CARBONDALE — Southern Illinois University Carbondale’s enrollment goals have come back down to Earth.
Under Chancellor Carlo Montemagno, there were lofty promises: A freshman enrollment turnaround, beginning in the fall of 2019, that would grow the university to 18,300 students by 2025. That, Montemagno believed, would be SIUC’s ideal size.
But in the wake of his untimely death, administrators have set a new, more modest course.
The university is now aiming for an ideal size of 15,000 students, to be achieved within about five years, said Dr. Meera Komarraju, SIUC’s interim provost and vice chancellor for academic affairs, in a Wednesday presentation to the board of trustees.
“We are going to be smaller but we are going to be excellent,” said Komarraju, who oversees SIUC’s enrollment management team. “We are setting goals that we are confident we will achieve.”
Meanwhile, Komarraju acknowledged, the university is striving to fix its “unacceptable” retention problem: just 43 to 45 percent of SIUC students graduate within six years of enrolling at the university.
That’s about equal to Southeast Missouri State University, and SIU Edwardsville, but about 10 percentage points worse than nearby Murray State University.
“There is a huge culture change on our campus. Everyone is sensitive and aware that recruitment and retention is all of our issue,” Komarraju said. “Our strategy literally is: One student at a time.”
The progress began in 2017, when SIUC saw a 6 percent increase in its retention of freshmen, now at 71.08 percent.
“This is telling us hard work will equal success,” Komarraju said.
This year, after seven years without one, the university hired Jennifer DeHaemers to be associate chancellor for enrollment management, traditionally the top enrollment specialist on campus.
SIUC is also in the midst of national searches for directors of admissions and of financial aid, two key positions that will help attract and keep students, Komarraju said.
Meanwhile, heeding feedback from local teachers and parents, SIUC is increasing its outreach to Southern Illinois students.
“The complaints I heard ... were that families around here don’t see materials from SIU coming into their homes, like they do for Murray State and SEMO,” DeHaemers said.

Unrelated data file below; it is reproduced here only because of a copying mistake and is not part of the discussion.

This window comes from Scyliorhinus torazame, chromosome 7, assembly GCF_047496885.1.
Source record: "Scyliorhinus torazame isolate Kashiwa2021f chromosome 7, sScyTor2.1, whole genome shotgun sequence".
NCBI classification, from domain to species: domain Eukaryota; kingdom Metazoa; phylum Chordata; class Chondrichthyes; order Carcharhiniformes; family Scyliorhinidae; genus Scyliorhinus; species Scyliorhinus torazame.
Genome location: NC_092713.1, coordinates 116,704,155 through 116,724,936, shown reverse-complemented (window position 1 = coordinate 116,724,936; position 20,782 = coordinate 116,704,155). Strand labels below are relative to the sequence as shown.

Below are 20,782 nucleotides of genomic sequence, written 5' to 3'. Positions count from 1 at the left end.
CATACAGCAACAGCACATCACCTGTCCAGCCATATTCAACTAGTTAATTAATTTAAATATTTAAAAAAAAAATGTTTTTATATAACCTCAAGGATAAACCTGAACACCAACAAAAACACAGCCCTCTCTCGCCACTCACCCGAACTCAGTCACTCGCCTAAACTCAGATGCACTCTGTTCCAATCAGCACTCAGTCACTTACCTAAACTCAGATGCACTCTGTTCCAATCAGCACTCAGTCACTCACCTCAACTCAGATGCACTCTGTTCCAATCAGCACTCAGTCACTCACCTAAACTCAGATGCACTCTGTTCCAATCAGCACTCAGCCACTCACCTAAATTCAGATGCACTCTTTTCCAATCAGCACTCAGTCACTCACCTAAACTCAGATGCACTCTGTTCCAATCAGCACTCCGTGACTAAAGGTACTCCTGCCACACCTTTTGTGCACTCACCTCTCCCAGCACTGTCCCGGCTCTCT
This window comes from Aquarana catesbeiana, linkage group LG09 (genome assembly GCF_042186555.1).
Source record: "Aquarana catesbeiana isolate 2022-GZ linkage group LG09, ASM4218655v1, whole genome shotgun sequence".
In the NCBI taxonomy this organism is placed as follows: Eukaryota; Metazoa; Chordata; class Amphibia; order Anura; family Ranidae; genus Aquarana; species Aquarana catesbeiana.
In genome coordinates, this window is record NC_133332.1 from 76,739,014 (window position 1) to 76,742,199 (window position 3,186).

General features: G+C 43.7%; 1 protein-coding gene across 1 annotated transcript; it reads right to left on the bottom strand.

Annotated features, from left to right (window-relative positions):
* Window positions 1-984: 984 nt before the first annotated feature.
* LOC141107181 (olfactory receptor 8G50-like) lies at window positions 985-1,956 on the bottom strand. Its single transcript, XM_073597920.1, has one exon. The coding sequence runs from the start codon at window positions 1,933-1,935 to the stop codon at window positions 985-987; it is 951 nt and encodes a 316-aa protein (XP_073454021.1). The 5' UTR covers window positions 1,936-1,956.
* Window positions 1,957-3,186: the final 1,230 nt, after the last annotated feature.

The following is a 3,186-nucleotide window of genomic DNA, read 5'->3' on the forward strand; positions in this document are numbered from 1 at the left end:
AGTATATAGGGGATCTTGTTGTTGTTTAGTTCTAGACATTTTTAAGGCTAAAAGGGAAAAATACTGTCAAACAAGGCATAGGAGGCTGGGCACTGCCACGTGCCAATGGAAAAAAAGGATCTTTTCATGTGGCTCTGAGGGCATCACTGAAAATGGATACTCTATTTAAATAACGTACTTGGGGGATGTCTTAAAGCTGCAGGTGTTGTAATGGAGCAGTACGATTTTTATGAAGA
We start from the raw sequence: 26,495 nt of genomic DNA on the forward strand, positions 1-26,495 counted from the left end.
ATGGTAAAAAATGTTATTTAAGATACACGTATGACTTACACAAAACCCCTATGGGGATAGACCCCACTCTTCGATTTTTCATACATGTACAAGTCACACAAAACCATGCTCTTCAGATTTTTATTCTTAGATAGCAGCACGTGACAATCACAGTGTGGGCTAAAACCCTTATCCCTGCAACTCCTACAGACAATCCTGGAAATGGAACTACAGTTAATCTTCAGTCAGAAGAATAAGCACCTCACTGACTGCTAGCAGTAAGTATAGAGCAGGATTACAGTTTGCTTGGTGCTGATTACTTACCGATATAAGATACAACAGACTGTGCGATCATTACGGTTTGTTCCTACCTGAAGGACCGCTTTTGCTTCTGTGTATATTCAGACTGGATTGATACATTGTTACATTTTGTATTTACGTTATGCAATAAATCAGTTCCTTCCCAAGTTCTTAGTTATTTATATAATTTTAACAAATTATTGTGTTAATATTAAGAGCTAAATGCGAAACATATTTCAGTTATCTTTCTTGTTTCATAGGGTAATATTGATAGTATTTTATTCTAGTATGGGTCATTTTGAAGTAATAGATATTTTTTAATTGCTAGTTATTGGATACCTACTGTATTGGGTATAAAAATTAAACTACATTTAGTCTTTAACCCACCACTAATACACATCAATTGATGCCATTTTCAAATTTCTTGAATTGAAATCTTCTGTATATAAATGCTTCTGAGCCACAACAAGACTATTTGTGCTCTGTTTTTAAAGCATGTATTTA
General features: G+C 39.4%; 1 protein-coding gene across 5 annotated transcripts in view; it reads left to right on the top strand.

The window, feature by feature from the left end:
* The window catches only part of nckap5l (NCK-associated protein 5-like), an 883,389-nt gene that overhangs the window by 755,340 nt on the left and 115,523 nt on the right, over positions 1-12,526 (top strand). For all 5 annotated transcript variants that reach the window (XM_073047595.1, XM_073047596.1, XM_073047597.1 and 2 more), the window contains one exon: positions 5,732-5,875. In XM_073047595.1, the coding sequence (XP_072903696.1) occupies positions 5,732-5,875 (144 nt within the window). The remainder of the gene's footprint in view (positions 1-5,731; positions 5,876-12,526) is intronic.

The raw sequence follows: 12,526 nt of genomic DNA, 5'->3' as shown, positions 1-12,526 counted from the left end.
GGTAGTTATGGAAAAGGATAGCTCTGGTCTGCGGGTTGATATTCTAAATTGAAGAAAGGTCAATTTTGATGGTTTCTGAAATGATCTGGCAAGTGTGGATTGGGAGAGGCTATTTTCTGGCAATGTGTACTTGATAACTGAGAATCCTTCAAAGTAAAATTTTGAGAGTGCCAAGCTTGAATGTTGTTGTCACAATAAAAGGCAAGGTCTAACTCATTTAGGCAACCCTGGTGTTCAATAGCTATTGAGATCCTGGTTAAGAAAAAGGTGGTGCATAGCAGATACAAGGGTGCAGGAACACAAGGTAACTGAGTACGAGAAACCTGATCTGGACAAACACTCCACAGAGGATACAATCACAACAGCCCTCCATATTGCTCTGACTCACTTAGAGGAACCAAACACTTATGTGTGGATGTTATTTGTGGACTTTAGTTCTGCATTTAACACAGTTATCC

Plans are already in the works to expand SIU Day, a campus-wide open house that offered local high-schoolers a hands-on introduction to dozens of campus departments. The first SIU Day, in September, brought in some 600 students from across the region.
SIU Day No. 2, in April, will be bigger and more ambitious, Komarraju said. This time around, every high school within two hours of SIU will be invited to attend, including schools in neighboring states. SIUC will provide transportation to any school that cannot afford to get to the event.
Further afield, SIUC admissions staff are “reaching out strategically to guidance counselors in areas like Chicago, St. Louis, and Memphis,” building personal relationships in the areas that send the most students to SIUC, Komarraju explained.
This summer, the university produced an all-new line of promotional pamphlets and brochures, and updated its marketing strategy to approach each student with information specific to the major they're interested in. That means prospective students receive follow-up information online, about the academic programs they’re interested in, five days after expressing interest in SIUC.
And, the university is actively recruiting in China and India, around programs like aviation, business and engineering, Komarraju said.
Even with these efforts, Komarraju told the board of trustees to expect that enrollment numbers “will be lower,” again, for Fall 2019.
That’s because the senior class that will graduate in May (if they turn their homework in) is 4,200 strong, more than three times the size of this year’s freshman group. Even a big bump in next year’s freshman enrollment won’t replace the loss of that wave.
The hope, Komarraju said, is to see the beginnings of a freshmen enrollment turnaround, with no declines over 2018, or a slight increase.
“We are taking a realistic view of where we are and how we are going to move forward,” Komarraju said.